Jesus and Paul on the Hermeneutics of Sexuality, Part 12 (On gay marriage)

the-bible-and-sexuality-blog-heading[This is rewritten from a comment I posted a few days ago.]

There are, of course, many factors pushing marriage rates down in the West, and there have been for years. They largely fit within the rubric of “marriage is but a social construct.” And each time society pushes further in that direction, the marriage rate goes down. It’s not uniquely homosexual marriage. Rather, homosexual marriage is just the most recent sharp nail being driven into the coffin of traditional marriage.

It goes back to the 1960s with the destigmatization of unmarried couples living together, providing a non-marital alternative, which eventually became fully socialized. As a result, the gay-marriage debate suffers from the fact that it’s now perfectly legal for gay couples to live together and be sexually active together. Hence, why is marriage even necessary?

The answer normally given is in terms of legal protections — tax exemptions, the right to visit a loved one in the hospital, that sort of thing — arguments that speak to nothing more than social constructs. I mean, the right to file a joint Form 1040 truly is a mere social construct.

The other argument is also legal. It speaks in terms of the Equal Protection Clause of the 14th Amendment.

Hence, marriage becomes a matter to be decided by the law — either the courts or legislatures — making marriage a matter of positive law rather than a recognition of a pre-existing reality that is in fact much higher and older than the American legal system. After all, people were getting married long before there were constitutions and legislatures of any kind. Indeed, for most of human history, the government had no involvement in marriage and hence no power to create a gay marriage.

Notice that the modern argument is couched in terms of “legalization of gay marriage” as though the question is whether a gay marriage should be legal or illegal, rather than whether there is such a thing as gay marriage at all. After all, Congress surely has power to decide such things. That’s presumptively given. The only question is whether it’s a good idea, not whether it’s within the power of government to give.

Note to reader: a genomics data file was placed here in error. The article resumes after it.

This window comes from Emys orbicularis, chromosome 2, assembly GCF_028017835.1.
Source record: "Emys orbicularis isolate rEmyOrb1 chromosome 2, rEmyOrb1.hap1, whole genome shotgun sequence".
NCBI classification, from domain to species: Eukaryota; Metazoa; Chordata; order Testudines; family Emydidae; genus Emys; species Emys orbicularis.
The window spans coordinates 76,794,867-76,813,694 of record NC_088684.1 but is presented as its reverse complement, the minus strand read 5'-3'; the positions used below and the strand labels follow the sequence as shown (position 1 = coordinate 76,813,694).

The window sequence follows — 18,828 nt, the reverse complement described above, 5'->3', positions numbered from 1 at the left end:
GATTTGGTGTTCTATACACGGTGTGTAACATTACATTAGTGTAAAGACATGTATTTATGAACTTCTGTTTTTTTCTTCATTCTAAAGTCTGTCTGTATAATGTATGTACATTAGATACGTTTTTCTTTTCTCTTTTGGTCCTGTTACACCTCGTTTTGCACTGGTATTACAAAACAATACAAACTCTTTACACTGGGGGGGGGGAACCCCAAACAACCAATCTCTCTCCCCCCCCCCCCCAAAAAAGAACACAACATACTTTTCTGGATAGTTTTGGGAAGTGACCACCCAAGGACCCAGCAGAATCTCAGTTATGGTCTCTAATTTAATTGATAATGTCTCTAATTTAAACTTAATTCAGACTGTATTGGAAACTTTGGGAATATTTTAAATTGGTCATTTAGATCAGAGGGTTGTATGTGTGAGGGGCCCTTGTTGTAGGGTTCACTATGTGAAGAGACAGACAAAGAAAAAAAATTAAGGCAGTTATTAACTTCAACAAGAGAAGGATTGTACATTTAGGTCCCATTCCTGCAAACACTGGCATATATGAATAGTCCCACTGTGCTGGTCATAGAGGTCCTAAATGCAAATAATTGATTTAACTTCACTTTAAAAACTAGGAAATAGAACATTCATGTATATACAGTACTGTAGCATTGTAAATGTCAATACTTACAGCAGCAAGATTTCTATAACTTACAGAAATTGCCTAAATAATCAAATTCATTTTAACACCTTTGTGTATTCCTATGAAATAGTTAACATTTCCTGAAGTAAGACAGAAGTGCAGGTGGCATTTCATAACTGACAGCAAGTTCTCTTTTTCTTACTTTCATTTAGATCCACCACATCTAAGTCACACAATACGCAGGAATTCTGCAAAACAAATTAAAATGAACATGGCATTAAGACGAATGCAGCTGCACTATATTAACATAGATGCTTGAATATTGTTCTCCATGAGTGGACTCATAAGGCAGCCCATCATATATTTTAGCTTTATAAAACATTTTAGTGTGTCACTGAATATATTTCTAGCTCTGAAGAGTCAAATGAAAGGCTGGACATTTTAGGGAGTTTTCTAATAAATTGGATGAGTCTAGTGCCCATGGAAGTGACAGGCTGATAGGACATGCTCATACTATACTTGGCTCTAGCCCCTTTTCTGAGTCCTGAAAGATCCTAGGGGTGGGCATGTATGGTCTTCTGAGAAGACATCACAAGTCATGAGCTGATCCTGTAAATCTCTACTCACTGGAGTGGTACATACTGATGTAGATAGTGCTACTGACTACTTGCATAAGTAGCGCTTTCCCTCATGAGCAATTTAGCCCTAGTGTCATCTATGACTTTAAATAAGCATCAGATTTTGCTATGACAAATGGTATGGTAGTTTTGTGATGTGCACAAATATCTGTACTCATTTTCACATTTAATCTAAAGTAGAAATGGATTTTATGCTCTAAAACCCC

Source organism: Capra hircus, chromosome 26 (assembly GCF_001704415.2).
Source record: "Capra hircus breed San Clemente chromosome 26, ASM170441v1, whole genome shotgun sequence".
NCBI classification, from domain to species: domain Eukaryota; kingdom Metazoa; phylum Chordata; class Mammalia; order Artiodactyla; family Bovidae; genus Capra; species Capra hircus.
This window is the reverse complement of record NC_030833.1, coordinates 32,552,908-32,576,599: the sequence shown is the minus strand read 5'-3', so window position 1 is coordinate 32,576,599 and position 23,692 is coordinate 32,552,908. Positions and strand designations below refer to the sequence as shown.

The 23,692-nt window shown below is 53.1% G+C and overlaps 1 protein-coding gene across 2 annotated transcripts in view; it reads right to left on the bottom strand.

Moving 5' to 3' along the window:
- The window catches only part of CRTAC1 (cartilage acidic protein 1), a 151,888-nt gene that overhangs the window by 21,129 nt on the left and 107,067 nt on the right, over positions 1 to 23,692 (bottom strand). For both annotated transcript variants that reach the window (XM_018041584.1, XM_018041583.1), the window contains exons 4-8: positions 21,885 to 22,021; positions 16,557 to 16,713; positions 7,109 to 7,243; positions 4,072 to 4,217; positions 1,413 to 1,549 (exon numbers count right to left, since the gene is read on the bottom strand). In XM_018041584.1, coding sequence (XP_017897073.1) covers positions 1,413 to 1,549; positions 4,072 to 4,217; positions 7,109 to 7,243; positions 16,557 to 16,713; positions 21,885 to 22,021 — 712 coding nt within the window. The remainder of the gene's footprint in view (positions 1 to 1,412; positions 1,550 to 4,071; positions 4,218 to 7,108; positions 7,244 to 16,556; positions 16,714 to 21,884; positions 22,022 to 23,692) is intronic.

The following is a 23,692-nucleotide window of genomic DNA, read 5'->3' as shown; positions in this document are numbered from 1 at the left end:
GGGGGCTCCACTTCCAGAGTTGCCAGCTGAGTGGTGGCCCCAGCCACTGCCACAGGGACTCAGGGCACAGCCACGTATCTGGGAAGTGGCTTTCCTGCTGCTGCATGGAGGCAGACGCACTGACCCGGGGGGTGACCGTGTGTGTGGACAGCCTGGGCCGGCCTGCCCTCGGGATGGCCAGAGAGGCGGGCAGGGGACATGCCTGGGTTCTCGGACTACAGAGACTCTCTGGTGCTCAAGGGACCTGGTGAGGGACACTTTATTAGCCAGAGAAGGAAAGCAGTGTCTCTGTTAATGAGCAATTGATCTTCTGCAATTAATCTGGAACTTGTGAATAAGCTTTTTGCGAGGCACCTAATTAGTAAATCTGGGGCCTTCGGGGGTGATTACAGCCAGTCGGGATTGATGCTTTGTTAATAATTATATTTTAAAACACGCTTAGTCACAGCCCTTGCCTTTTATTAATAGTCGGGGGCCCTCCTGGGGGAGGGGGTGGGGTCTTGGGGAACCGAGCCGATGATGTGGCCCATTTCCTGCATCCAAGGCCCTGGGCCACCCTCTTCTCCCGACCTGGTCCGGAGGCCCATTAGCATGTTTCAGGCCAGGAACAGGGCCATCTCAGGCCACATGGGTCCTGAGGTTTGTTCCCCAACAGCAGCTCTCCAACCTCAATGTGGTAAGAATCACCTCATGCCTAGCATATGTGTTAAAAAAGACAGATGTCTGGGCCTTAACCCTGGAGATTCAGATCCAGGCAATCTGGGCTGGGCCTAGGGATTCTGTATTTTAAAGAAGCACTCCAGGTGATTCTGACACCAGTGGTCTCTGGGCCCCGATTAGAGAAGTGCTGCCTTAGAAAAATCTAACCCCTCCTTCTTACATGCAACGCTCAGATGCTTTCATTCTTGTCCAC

Hence, the modern trend is to treat marriage as a creation of the law — not higher and prior to the law, that is, a mere social construct — all for the convenience of the gay marriage argument and yet entirely contrary to thousands of years of human experience.

Hence, in order for marriage to even be amenable to the power of the state to create new forms of marriage, marriage must be reduced from a God-ordained institution to a creation of government — implicitly empowering the government to create new forms of marriage at will.

And that makes marriage no more right and holy and sacrosanct than, say, a mortgage or a tax return. Marriage is cheapened when it becomes a creation of the state — especially in a world where most people have a fairly low view of those in charge of the state.

Hence, the gay lobby seeks something that will be received with all the glory of Obama-Care or the national budget. Just another law. Just another success by a powerful lobbying group.

That is, to achieve gay marriage, marriage itself must be converted into a political act achieved in all the worst ways that politics happen. The problem isn’t that gay marriage will be elevated to the level of God-created marriage, but that God-created marriage will be reduced to become the product of political hucksterism.

And the inevitable result is that marriage becomes less desirable because it becomes less holy. Even among the secular-minded, marriage was once recognized as a serious institution with roots independent of and more ancient than the government. But we are headed toward a world in which marriage carries all the ethical and moral weight of an extension of the federal debt limit.

Thus, couples will marry, if at all, solely to gain the legal benefits of marriage as marriage has now been redefined to consist merely of a bag of legal gifts from Congress. Those couples who aren’t worried about joint tax returns and hospital visitation rights will see no reason to bother — except maybe to please the parents who are still old-fashioned enough to find something holy, blessed, and vital in the institution.

And the only counter-argument I can even imagine is to argue, not that the Bible is silent or permissive on gay marriage, but that gay marriage is ordained by God himself as revealed in the scriptures. And that’s an impossible burden of proof.

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About Jay F Guin

My name is Jay Guin, and I’m a retired elder. I wrote The Holy Spirit and Revolutionary Grace about 18 years ago. I’ve spoken at the Pepperdine, Lipscomb, ACU, Harding, and Tulsa lectureships and at ElderLink. My wife’s name is Denise, and I have four sons, Chris, Jonathan, Tyler, and Philip. I have two grandchildren. And I practice law.
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